The first holiday season after divorce, I found myself — on more than one occasion — crying in the car, the bathroom or a random closet I could find.

I did this all while assuring everyone around me that it would be fine. We would still celebrate; not that much would change. It would be a happy time and Christmas would come.

I repeated this pattern for the next few years — over-planning and reassuring myself and everyone around me that the holidays would be great. It would all be fine.



But who wants Thanksgiving and Christmas to be just fine? Absolutely no one.

Thanksgiving and Christmas are supposed to be warm, joyful, magical, spirited and sparkly. They're all about family. But can it really be that way in a new version of a family? Those first couple of years after divorce, I wondered, "Can it be Christmas if you're not with all the people you love on Dec. 25?"

I do believe the answer is yes. Even at my worst moments — when I just wanted the season to be over — I was fortunate to have a little boy who helped remind me to keep my attitude and Christmas spirit in check. We added some new traditions, like an annual ice skating excursion over the long break and viewing Christmas lights with my parents. 

After my husband and I married, and began to blend our family of my son and his two daughters, this question came up again.

Last year was our first official year as a blended family and, while we made it work, it wasn't always easy. We were faced with the challenge of sharing traditions, coordinating gifts and schedules, and still making things merry and bright. My husband and I also found ourselves without kids on Christmas and wondering how that would feel.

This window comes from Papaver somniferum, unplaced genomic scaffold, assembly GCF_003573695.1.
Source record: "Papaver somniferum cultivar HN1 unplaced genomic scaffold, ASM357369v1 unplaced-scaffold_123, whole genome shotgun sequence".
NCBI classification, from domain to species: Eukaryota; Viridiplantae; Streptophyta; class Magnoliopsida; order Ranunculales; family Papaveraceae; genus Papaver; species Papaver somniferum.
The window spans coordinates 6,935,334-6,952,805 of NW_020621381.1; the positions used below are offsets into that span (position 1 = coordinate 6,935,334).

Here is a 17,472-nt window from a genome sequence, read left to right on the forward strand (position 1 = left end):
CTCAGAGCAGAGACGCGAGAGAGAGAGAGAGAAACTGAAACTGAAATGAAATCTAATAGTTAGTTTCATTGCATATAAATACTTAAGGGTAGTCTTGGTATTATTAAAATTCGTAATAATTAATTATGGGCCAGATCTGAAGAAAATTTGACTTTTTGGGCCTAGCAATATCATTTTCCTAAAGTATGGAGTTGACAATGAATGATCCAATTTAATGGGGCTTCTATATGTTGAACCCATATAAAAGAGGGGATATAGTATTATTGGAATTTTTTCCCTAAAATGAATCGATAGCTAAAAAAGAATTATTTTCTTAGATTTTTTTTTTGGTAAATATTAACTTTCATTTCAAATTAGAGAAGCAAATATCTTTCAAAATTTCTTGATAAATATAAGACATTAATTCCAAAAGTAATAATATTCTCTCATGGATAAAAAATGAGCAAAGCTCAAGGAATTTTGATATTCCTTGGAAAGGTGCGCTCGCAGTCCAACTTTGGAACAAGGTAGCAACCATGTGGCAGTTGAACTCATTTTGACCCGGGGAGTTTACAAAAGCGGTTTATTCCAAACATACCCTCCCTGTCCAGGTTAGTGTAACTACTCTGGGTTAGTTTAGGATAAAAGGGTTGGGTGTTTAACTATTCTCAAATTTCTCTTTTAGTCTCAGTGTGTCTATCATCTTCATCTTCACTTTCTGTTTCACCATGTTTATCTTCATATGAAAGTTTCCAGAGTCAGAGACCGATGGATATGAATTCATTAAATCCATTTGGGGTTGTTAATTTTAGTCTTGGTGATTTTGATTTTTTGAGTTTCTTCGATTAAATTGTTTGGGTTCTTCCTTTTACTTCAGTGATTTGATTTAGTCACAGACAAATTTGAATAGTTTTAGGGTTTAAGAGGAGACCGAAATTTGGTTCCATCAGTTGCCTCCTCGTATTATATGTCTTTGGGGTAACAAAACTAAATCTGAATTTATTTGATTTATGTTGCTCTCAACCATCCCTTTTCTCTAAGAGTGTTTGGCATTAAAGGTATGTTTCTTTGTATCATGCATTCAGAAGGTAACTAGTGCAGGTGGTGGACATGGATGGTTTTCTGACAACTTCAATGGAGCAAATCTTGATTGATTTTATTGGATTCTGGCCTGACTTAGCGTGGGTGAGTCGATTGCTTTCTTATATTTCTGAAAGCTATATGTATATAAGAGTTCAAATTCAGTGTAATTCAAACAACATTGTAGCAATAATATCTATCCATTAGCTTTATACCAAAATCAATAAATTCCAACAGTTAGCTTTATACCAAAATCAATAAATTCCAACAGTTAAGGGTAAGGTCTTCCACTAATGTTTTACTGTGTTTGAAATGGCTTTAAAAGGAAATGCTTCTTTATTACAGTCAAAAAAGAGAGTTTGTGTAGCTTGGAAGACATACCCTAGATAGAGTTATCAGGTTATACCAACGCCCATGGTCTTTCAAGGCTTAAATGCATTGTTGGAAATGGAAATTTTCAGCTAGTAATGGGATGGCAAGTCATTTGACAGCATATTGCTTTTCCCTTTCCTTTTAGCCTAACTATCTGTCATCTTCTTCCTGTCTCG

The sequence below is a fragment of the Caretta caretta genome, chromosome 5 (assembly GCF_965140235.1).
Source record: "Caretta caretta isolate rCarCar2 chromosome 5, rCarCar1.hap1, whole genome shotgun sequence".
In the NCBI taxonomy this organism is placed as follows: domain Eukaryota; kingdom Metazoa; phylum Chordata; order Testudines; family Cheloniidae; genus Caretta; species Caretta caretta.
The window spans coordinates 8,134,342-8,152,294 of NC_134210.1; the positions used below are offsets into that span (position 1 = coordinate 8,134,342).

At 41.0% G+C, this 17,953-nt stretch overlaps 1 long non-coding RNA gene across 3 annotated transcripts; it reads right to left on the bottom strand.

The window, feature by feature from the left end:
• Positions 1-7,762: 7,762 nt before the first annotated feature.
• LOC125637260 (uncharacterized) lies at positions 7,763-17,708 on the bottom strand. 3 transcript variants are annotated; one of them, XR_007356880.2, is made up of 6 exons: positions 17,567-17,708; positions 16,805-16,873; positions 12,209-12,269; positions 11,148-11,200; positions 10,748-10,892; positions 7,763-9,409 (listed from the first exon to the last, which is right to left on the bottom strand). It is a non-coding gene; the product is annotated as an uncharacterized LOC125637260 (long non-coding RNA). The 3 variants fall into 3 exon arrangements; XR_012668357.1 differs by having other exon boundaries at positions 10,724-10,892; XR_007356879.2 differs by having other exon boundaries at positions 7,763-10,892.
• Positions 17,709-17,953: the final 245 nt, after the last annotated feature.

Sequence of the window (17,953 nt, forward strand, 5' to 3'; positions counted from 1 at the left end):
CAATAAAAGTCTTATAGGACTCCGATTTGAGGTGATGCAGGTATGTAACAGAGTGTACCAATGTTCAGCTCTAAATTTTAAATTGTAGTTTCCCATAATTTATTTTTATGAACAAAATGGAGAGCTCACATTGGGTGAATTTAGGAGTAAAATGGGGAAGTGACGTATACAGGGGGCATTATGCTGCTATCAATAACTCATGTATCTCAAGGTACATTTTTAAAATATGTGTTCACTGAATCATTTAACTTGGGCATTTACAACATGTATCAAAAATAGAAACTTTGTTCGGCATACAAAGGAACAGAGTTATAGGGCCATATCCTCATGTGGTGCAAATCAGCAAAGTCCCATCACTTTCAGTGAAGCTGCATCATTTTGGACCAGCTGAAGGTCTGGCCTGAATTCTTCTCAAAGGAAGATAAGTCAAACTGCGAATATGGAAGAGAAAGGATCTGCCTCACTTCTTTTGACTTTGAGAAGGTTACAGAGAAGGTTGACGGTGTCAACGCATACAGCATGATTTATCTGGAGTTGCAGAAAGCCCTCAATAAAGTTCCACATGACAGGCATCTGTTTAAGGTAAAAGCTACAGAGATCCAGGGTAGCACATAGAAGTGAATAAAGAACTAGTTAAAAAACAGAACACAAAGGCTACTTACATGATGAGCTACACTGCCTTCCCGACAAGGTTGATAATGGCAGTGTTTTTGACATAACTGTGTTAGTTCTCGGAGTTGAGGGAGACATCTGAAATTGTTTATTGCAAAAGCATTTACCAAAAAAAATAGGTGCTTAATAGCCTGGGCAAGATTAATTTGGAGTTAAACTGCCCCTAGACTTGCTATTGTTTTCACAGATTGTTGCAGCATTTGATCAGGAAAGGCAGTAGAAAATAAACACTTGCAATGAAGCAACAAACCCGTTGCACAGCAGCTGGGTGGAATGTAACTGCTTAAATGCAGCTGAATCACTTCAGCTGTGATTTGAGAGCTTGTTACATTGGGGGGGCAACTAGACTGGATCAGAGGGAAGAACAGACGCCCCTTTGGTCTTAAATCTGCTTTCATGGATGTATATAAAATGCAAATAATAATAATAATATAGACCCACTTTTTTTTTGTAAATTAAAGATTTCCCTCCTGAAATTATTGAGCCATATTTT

Like most things in life, this particular season required planning, coordinating and equal doses of letting go and extra compromise with grandparents, extended family and biological parents.

And I won't sugarcoat it — there were some hiccups and hurt feelings. For some reason I had thought a series of shared "group" gifts for the kids would be a good idea, and it wasn't. They were grateful, but it didn't quite garner the reaction I had hoped for. My husband and I also had a big miscommunication on the timing of attending Christmas Eve worship, and we rushed in the door of church five minutes late, exhausted and disheveled. Not exactly the perfect picture of blended bliss and sparkly Christmas clothes I had imagined.

But looking back, there were so many more good days and new memories shared, especially when we chose to let a few things go and focus on the joy of the season.

Perhaps my favorite new tradition from last year was the evening my husband and I just decided — on the spot — that we'd let the kids open gifts from each other and from us. Santa hadn't arrived yet. It wasn't Christmas Day. It was a quiet Sunday evening in pajamas.

But it allowed our kids to have time to enjoy the moment in excitement and thankfulness. We were all able to be present instead of hustling from one thing to another. We weren't caught up worrying about creating a moment.

It was during this time that it felt most like Christmas. And that's the biggest lesson I learned through all of this — it doesn't have to be Dec. 25 to be Christmas.

Going forward, there will still be lists to make, gifts to buy and calendar dates to figure out for special activities. But this year in our house, Christmas may or may not happen on Dec. 25. It'll happen when it just feels right. But it doesn't really matter to us as long as we can all be together.

After all, that's what the holidays are all about.

***

Jessica Janssen Wolford is a mom and stepmom raising three kiddos with her husband, Eric, in Elkhorn. You can read more about her experiences on her blog, “A Step in the Right Direction.” You can also follow her on Twitter @jessljwolford.

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